_{y}Part of typical normalized FEM computed displacements and stress at sampling points are shown in
**Table 3**
. Among these normalized data, 216 set (216/270 ≒ 80%) are selected randomly for training and 54 set (54/270 ≒ 20%) for testing in the later neural work analyses.

#### 2.5.3. Data for verification

In order to verify the trained and tested neural networks, three data set of backfilled materials are used: (1) the first is commonly used soil (*E* = 0.1 *GPa*, ν = 0.30); (2) CLSM-B80/30% (*E* = 0.27 *GPa*, ν = 0.25); and (3) CLSM-B130/30% (*E* = 0.87 *GPa*, ν = 0.25). The CLSM-B80/30% and CLSM-B130/30% denote unit weight of binder of the CLSM is 80 and 130 *kg/m*
^{3} with 30% of replacement of cement by fly ash. Selection of materials for the CLSM mixture in this study consisted of fine aggregate, type I Portland cement, stainless steel reducing slag (SSRS), and water. Fine aggregate for CLSM was formed by well blending between river sand and residual soil with a given proportion (e.g., 6:4, by volume) for grading improvement. The soil was obtained from a construction site. The experimental work was conducted on two binder content levels in mixtures (i.e., 80- and 130 *kg/m ^{3}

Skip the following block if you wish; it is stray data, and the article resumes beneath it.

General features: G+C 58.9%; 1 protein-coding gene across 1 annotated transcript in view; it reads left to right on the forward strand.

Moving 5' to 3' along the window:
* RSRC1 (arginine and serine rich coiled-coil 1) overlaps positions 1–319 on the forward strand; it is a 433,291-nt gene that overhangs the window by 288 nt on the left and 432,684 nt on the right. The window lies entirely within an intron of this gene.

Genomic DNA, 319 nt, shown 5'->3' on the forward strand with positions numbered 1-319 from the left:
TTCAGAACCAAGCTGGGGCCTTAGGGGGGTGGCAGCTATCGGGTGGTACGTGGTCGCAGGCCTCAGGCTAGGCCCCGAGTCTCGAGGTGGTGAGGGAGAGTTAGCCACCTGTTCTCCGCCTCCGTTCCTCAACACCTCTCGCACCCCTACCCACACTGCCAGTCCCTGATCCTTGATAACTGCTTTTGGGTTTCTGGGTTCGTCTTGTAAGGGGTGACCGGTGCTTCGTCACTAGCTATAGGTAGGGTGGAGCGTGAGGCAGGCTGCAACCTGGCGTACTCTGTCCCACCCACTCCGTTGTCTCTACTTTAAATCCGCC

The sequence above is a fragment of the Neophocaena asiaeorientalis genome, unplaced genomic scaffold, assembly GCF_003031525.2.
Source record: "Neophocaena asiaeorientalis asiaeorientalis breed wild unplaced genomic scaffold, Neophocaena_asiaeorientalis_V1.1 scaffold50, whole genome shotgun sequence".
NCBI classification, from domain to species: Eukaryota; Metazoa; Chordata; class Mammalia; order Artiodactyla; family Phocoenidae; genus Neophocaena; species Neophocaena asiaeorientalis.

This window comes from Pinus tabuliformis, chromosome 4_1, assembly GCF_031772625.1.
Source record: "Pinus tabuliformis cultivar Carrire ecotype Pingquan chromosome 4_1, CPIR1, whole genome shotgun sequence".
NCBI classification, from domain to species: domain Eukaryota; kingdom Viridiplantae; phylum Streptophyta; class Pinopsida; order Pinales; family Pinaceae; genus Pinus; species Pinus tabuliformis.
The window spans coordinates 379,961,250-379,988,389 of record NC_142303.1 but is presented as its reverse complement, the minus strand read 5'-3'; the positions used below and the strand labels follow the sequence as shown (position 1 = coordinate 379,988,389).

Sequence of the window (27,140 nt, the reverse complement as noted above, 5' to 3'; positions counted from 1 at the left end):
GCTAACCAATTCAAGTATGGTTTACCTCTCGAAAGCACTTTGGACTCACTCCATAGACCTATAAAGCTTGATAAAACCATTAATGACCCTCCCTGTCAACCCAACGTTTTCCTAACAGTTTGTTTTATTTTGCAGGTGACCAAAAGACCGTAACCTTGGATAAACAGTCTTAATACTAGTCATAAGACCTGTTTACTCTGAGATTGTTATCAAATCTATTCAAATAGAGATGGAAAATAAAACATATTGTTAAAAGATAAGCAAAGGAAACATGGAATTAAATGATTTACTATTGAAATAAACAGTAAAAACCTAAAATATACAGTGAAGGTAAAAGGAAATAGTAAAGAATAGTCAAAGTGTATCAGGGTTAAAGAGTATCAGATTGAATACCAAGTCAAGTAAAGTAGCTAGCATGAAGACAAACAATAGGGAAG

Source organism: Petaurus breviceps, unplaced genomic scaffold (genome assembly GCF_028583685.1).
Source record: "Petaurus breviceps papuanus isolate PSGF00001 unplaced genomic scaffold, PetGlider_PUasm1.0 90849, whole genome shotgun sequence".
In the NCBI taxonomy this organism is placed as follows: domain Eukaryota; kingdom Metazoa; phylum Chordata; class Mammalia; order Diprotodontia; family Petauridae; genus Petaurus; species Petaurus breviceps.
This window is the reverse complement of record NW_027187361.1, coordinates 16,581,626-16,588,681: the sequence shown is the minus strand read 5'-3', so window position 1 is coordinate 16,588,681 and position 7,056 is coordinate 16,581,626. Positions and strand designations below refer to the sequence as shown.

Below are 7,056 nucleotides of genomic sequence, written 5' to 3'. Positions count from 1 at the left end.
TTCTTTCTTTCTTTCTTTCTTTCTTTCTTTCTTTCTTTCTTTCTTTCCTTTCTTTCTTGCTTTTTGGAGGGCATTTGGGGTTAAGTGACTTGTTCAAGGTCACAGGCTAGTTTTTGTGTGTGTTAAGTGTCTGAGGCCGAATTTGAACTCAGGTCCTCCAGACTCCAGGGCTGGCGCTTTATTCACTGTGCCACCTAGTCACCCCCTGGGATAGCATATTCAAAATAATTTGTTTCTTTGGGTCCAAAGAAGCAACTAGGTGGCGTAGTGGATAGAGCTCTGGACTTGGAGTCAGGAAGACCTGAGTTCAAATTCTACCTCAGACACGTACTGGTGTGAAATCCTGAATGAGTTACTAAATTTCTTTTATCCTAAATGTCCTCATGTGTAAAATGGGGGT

*). The water-to-binder ratio was selected via few trial mixes until the acceptable flowability for CLSM of 150−300

*mm*was achieved. The detailed information can be seen in [8].

In
**Table 4**
, computed displacements and stresses for verified soil and two CLSMs using the ANSYS PLANE42 model are summarized, while the normalized data for verification are tabulated in
**Table 5**
.

## 3. Parameter recognition using BPANN

### 3.1. Application of BPANN for parameter recognition

**Figure 4**
demonstrates a typical BPANN for the identification of engineering constants of CLSM. The BPANN shown in
**Figure 4**